The site consists of three structures, a saltbox style house used as a single family residence, a small three sided storage structure that was most likely used as a wood shed and a small corn crib once used for storing harvested corn. All are located on approximately twenty acres of tillable land surrounded by woods and stone walls. The house itself is a nearly total reconstruction of the existing 18th-century farmhouse.
The simple frame house was built c. 1750 by William Whipple who later made improvements to the interior. The property was subsequently bought in 1795-1800 by Amos Gallup. It was Mr. Gallup who added a “lean to” addition to the house and later refined the house and completed the second floor interior. The name Forge Farm was derived from Mr. Gallup’s endeavors as a blacksmith. The property was purchased by the Berry family in 1942. Shortly after Mrs. Berry’s death in 1982, the property was transferred to the Antiquarian & Landmarks Society (now Connecticut Landmarks).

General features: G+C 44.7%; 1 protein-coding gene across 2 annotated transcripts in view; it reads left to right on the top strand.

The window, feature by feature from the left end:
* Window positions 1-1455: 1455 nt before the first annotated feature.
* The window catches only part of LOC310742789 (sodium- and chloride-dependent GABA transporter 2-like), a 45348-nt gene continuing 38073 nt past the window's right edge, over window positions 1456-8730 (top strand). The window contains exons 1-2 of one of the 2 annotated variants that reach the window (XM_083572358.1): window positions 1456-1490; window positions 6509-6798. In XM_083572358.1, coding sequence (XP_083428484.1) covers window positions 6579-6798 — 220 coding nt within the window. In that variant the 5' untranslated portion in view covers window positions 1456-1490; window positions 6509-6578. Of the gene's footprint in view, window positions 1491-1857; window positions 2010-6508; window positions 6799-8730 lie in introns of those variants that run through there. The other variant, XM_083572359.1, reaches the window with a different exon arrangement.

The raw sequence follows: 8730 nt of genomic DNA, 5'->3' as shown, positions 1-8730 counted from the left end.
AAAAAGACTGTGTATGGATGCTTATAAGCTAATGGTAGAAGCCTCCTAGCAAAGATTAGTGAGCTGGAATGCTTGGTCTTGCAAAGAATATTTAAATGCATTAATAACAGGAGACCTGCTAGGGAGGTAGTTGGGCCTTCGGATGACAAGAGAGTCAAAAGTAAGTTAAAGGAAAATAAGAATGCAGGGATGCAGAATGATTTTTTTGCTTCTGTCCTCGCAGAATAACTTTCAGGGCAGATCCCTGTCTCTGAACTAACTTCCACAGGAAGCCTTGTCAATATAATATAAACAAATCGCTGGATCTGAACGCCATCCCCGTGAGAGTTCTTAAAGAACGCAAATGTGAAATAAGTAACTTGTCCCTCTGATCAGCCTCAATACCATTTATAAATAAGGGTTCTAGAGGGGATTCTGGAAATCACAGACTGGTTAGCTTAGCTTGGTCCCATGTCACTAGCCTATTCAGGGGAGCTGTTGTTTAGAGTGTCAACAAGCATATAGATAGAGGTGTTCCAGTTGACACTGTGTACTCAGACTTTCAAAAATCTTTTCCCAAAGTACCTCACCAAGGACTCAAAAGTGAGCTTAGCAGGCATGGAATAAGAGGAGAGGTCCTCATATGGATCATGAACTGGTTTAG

In 2018, CTL made significant progress in restoring the Forge Farm property, including a new shingle cedar roof on the house, exterior house repairs, the corn crib and the barn. The work was completed by Mike Einsiedel, a timber framer, preservation carpenter, and owner of Yankee Restoration & Remodeling LLC. Interior restoration work is currently being completed by Master Carpenter Dean Roy. The Forge Farm interior restoration is intended to maintain and restore period-appropriate features such as the hearths and baking chamber, exposed post-and-beam structure, and wide softwood flooring. The windows have been replaced with historically accurate replicas designed specifically for historically sensitive projects such as this by Pella. This change, in combination with the new cedar roofing, ensures Forge Farm is once again serving as an example of early American architecture.